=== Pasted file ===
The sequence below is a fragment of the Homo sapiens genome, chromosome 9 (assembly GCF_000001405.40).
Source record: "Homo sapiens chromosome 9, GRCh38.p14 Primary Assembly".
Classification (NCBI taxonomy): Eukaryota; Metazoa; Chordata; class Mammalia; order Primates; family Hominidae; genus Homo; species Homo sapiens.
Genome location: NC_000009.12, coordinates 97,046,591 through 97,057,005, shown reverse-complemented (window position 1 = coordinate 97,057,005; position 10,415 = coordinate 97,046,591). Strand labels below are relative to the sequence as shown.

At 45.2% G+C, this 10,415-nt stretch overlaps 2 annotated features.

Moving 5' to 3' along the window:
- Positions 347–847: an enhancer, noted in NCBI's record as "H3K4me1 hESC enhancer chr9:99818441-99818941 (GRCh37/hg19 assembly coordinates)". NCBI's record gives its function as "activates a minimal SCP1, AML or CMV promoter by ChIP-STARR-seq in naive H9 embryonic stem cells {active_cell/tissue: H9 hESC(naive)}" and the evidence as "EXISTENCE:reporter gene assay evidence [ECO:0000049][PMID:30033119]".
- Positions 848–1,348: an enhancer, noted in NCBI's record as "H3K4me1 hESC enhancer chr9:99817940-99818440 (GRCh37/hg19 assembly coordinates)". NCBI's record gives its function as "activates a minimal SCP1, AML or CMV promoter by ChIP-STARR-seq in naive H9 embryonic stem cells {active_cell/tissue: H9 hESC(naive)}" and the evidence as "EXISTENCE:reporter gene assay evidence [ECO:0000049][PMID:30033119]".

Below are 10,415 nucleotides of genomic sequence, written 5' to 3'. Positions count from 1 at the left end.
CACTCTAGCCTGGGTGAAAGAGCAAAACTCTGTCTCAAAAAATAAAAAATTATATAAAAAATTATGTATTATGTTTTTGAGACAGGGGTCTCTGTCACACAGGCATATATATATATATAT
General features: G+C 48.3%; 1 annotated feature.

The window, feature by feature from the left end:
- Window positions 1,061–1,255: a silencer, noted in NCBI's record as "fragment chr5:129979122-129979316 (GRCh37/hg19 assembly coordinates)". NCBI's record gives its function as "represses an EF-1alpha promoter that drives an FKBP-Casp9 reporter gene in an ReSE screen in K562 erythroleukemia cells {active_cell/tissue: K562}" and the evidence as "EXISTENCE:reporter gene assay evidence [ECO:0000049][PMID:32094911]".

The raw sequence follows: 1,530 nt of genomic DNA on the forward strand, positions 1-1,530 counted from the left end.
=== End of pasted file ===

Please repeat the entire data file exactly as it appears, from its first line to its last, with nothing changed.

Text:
The sequence below is a fragment of the Homo sapiens genome, chromosome 9 (assembly GCF_000001405.40).
Source record: "Homo sapiens chromosome 9, GRCh38.p14 Primary Assembly".
Classification (NCBI taxonomy): Eukaryota; Metazoa; Chordata; class Mammalia; order Primates; family Hominidae; genus Homo; species Homo sapiens.
Genome location: NC_000009.12, coordinates 97,046,591 through 97,057,005, shown reverse-complemented (window position 1 = coordinate 97,057,005; position 10,415 = coordinate 97,046,591). Strand labels below are relative to the sequence as shown.

At 45.2% G+C, this 10,415-nt stretch overlaps 2 annotated features.

Moving 5' to 3' along the window:
- Positions 347–847: an enhancer, noted in NCBI's record as "H3K4me1 hESC enhancer chr9:99818441-99818941 (GRCh37/hg19 assembly coordinates)". NCBI's record gives its function as "activates a minimal SCP1, AML or CMV promoter by ChIP-STARR-seq in naive H9 embryonic stem cells {active_cell/tissue: H9 hESC(naive)}" and the evidence as "EXISTENCE:reporter gene assay evidence [ECO:0000049][PMID:30033119]".
- Positions 848–1,348: an enhancer, noted in NCBI's record as "H3K4me1 hESC enhancer chr9:99817940-99818440 (GRCh37/hg19 assembly coordinates)". NCBI's record gives its function as "activates a minimal SCP1, AML or CMV promoter by ChIP-STARR-seq in naive H9 embryonic stem cells {active_cell/tissue: H9 hESC(naive)}" and the evidence as "EXISTENCE:reporter gene assay evidence [ECO:0000049][PMID:30033119]".

Below are 10,415 nucleotides of genomic sequence, written 5' to 3'. Positions count from 1 at the left end.
CACTCTAGCCTGGGTGAAAGAGCAAAACTCTGTCTCAAAAAATAAAAAATTATATAAAAAATTATGTATTATGTTTTTGAGACAGGGGTCTCTGTCACACAGGCATATATATATATATAT
General features: G+C 48.3%; 1 annotated feature.

The window, feature by feature from the left end:
- Window positions 1,061–1,255: a silencer, noted in NCBI's record as "fragment chr5:129979122-129979316 (GRCh37/hg19 assembly coordinates)". NCBI's record gives its function as "represses an EF-1alpha promoter that drives an FKBP-Casp9 reporter gene in an ReSE screen in K562 erythroleukemia cells {active_cell/tissue: K562}" and the evidence as "EXISTENCE:reporter gene assay evidence [ECO:0000049][PMID:32094911]".

The raw sequence follows: 1,530 nt of genomic DNA on the forward strand, positions 1-1,530 counted from the left end.